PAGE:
Dang, we should make Gardasil mandatory for young people.

Out of how many vaccine doses? Do you think that it has been used less than fifty times? Remember that the Vaccine Court uses a more lenient standard than most courts. Plus legal rulings are not scientific evidence.

I should mention that news articles, especially from rags like that, are also not scientific evidence.

Not really. The cardiologists failed to follow up with a multi-day Holter moniter, so her heart rate was not monitored for any length of time. Plus the the “expert” Shoenfield is on this list:

He was paid for his testimony, and is in the Dwoskin payroll.

It was a legal ruling, with very lenient science requirements. Unfortunately there are many many ways for young people to die in their sleep or on an athletic field that cannot be seen by an echo. Pinning it on one vaccine is pretty much impossible.

Special Master Moran makes it clear in the ruling that Shoenfeld was a tendentious and non-credible witness, and that Shoenfeld’s theory of causation was unlikely but not completely absurd (which made it acceptable, under the ‘plausible’ wording of the law).

Moran also notes that the part of the ruling about “heart irregularity subsequent to vaccination” was a legal artefact: the question had been asked, “was heart irregularity present prior to vaccination?”, and the evidence could not prove definitively that it was, leaving “subsequent to vaccination” by default.

I admit to skimming. Though having a kid with a genetic heart disorder I have been exposed to too many “sudden cardiac death” stories. None of them mentioned vaccines.

Also, we are very familiar with Holter monitors. In his first year of high school he had one on for three days, he visited the school nurse when there was an issue with the electrode patches Her question to me was “Is there any else I need to know about him?”. By the way, there had been a sudden cardiac death in that school just a few years before.

It is strange one was never ordered. A Holter monitor is common after a heart anomaly that includes intermediate heart rates. My son never had a variation in heart rates unless it was a stress test. Well, not so much a heart rate as his blood pressure dropped as the abnormal heart muscle growth started to block his aortic valve. That was the extra heart tissue removed during open heart surgery.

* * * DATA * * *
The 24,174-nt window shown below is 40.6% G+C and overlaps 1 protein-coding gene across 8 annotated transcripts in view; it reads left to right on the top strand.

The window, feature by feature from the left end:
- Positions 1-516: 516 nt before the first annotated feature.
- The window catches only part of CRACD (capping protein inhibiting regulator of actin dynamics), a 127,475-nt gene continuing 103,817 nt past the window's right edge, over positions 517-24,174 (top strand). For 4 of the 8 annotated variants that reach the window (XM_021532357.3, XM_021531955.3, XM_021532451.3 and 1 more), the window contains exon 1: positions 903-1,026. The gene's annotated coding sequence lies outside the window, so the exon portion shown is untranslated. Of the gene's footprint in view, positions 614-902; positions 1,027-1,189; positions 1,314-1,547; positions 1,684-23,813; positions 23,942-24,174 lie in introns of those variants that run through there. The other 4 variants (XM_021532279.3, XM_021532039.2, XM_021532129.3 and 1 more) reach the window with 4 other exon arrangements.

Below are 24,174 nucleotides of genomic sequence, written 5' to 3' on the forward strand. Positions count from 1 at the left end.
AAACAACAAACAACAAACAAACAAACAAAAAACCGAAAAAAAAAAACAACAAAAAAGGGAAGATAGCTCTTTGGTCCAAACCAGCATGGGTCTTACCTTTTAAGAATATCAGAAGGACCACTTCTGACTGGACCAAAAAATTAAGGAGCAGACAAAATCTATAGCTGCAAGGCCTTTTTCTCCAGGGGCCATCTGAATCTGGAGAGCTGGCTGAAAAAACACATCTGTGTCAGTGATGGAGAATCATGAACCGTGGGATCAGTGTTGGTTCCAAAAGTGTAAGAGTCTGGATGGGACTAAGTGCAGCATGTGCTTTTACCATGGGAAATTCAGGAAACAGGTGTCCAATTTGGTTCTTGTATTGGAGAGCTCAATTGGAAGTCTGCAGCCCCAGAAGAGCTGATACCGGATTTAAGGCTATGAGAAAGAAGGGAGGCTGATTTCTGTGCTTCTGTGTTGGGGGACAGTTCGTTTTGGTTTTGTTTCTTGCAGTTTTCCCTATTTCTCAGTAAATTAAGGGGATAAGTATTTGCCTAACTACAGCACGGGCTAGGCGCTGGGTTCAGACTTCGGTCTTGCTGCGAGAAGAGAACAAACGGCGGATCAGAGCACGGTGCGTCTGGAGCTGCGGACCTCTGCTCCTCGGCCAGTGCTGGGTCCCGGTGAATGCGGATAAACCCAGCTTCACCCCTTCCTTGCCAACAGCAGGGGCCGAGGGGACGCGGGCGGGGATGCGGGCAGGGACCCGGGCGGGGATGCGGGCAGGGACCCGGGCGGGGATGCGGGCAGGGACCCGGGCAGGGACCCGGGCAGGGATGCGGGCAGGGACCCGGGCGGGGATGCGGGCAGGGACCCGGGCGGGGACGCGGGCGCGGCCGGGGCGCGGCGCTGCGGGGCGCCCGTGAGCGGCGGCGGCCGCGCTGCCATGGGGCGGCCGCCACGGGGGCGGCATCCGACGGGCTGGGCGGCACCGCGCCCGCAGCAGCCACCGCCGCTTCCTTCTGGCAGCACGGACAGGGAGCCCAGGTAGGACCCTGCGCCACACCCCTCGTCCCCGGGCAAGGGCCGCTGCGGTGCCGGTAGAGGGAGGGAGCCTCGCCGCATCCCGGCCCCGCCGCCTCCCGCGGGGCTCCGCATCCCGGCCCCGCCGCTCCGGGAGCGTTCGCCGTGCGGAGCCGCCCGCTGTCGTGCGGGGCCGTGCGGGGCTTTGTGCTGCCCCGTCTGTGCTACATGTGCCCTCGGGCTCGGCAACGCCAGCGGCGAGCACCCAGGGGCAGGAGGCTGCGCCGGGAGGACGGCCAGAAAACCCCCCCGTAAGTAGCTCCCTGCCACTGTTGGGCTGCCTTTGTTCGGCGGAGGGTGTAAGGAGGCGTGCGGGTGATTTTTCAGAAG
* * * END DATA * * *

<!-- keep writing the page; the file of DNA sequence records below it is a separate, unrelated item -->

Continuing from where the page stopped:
“(which made it acceptable, under the ‘plausible’ wording of the law)”

Obviously the “plausible” is part of the the 50% plus a feather weight of ruling. Which is why legal rulings are definitely not scientific evidence.

Obviously the “plausible” is part of the the 50% plus a feather weight of ruling. Which is why legal rulings are definitely not scientific evidence.

No, this ruling grapples with the problem that “plausible” is not defined. The Special Master concludes that it is not the same as “likely” (50% plus a feather), or the precedents would have said “likely”. Therefore it must mean “improbable but not completely impossible”.

There are also paragraphs of the ruling where Moran’s eye-rolling is almost visible, because Shoenfeld went on about thyroid insufficiency and Hashimoto’s Disease, only to eventually admit that the issue was irrelevant to Christina’s death — he was only airing it as a way of hanging out his shingle for future expert-witness commissions.

Christina’s case is discussed in the article. I am truly sorry for her death and the court ruled in favor of compensation although the evidence was not strong enough to establish causation.

But years of use of the HPV vaccines do not show that they increase the risk of cardiac arrhythmia or deaths in general.

I just love when people post this crap and cite links to studies backed by Big Pharma!!

“flaws with any studies”

Where are the studies with a true placebo instead of a fake placebo (aluminum adjuvant or another vaccine containing aluminum adjuvant)?
Gardasil is a yeast ( saccharomyces cerevisiae) protein containing vaccine. Where are the studies that cover induction anti-saccharomyces cerevisiae antibodies (ASCA), following vaccination?